What is attacking Florida’s coral reefs? It’s not the damage that occurs as a hurricane passes through, nor is it the bleaching away of brilliant colors caused by extreme ocean warming events. This is a slow, insidious disease that attacks hard corals, leaving sickened and dying tissue. What is the mysterious disease devastating Florida’s Coral Reefs?
Scientists have witnessed coral “tissue-loss diseases” before, most occur with higher “water temperatures that create favorable conditions for bacteria and viruses to grow.” As water temperatures cool, these diseases usually disappear. This new disease is different. First seen on Florida’s reefs in 2014, this infection which causes hard corals to turn a brilliant white, is still present four years later and continues to spread. (photo – Rick Loomis, Los Angeles Times)
Scientists are rushing to learn more about this disease as it spreads from the upper Florida Keys further south toward the lower keys, where it can threaten the last and most healthy coral reef in the continental United States.
“It’s surprised us as scientists, because most disease outbreaks don’t last this long,” said Erinn Muller of Mote Marine Laboratory’s Center for Coral Reef Research and Restoration. “We all kept expecting it to go away with the winter months but it never did.” Underscoring the scarcity of understanding into the causes of coral disease.
This is of particular significance in the Caribbean which is home to 8% of the ocean’s coral reefs but 70% of coral disease. What seems apparent is that when reefs are stressed by global warming they become increasingly more vulnerable to coral disease. And it is not just global warming, coral reefs face a barrage of threats including sewage and agricultural pollution and sedimentation.
Disease devastating Florida’s Coral Reefs has happened before!
In the late 1970’s and into the 80’s a “white-band” disease began in the U.S. Virgin Islands and eventually spread into the Caribbean and Florida Keys. That disease targeted staghorn and elkhorn, two types of fast-growing, branching coral that were common throughout the Caribbean. Somehow white-band disease was able to jump vast geographic gaps, a trait that it shares with today’s disease. (photo – Global Coral Disease Database)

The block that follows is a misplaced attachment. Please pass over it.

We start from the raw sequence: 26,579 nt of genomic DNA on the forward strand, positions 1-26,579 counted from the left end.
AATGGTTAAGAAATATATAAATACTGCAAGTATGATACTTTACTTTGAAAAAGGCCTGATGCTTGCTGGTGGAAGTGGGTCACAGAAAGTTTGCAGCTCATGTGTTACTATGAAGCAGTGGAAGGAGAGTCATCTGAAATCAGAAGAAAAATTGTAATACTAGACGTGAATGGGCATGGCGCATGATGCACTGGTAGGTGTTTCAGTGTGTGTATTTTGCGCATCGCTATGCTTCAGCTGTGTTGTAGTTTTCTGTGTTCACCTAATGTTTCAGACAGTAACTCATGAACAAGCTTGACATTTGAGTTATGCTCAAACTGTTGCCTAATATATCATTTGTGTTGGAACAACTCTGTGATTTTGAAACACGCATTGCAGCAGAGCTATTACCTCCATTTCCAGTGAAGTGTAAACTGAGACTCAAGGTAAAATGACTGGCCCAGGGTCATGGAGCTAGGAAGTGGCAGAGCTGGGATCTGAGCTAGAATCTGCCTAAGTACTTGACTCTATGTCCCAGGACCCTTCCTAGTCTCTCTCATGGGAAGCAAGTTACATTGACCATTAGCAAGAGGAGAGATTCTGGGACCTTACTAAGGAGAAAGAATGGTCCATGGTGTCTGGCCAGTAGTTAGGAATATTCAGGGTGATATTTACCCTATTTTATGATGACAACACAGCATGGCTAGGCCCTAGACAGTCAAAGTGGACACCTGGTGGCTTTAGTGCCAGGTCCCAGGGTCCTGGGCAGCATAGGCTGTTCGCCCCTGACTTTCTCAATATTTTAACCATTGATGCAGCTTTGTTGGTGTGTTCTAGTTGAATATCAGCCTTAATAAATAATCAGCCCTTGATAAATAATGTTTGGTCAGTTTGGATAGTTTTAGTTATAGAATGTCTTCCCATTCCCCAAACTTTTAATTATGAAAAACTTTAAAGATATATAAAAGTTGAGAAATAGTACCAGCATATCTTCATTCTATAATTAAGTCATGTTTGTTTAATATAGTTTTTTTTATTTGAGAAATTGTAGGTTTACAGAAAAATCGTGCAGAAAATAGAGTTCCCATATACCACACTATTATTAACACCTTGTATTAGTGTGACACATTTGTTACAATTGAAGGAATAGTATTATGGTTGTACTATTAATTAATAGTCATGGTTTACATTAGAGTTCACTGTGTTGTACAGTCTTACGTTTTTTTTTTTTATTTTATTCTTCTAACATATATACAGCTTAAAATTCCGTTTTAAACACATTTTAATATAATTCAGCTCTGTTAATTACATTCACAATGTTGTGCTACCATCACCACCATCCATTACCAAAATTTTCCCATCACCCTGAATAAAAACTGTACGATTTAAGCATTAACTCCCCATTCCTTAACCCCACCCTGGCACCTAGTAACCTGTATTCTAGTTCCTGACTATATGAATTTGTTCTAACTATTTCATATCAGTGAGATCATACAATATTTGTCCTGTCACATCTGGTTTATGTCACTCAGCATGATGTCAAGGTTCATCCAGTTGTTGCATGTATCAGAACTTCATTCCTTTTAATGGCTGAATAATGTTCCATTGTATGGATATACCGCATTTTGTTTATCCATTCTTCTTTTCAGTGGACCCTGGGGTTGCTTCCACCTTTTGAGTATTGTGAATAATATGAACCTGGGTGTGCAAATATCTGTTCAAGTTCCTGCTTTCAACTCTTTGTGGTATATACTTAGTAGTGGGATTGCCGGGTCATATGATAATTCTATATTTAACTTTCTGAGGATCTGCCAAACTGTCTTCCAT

Eventually 90% of these distinctive branching corals were dead. Today they have yet to recover and are on the list of Endangered Species.
What is different with today’s tissue-loss disease is that it attacks the huge mounding corals that form much of what remains after “white-band” ravaged these reefs. For certain species like the spectacular pillar coral, that is already endangered, (only 70 individual colonies of pillar coral remain in Florida) this might prove to be a death sentence.
Can Florida’s Coral be Saved?
There may be hope. The Keys Marine Lab has been treating corals with an antibiotic. First, as much of the diseased tissue is removed as possible, creating a sort of “firebreak.” Then the antibiotic, in the form of a sticky-paste, is applied to the healthy coral. In the lab, coral appears to recover quickly, however challenges remain in applying this treatment to a wider reef environment.
One place that they may attempt a field study would be on the 70 pillar corals that remain in the wild. (photo – Mote Marine Laboratory)
Another hopeful circumstance is that corals that have been grown at the Mote Marine Lab as part of their coral reef restoration program display a resilience to the disease. See the full report by Amelia Urry in Oceans Deeply.
By Robert Frerck, Blue Ocean Network
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Summit: 2015, Citizen Science, Dive Tourism as tools for conservation, The value of coral reefs. Local activism and engagement.
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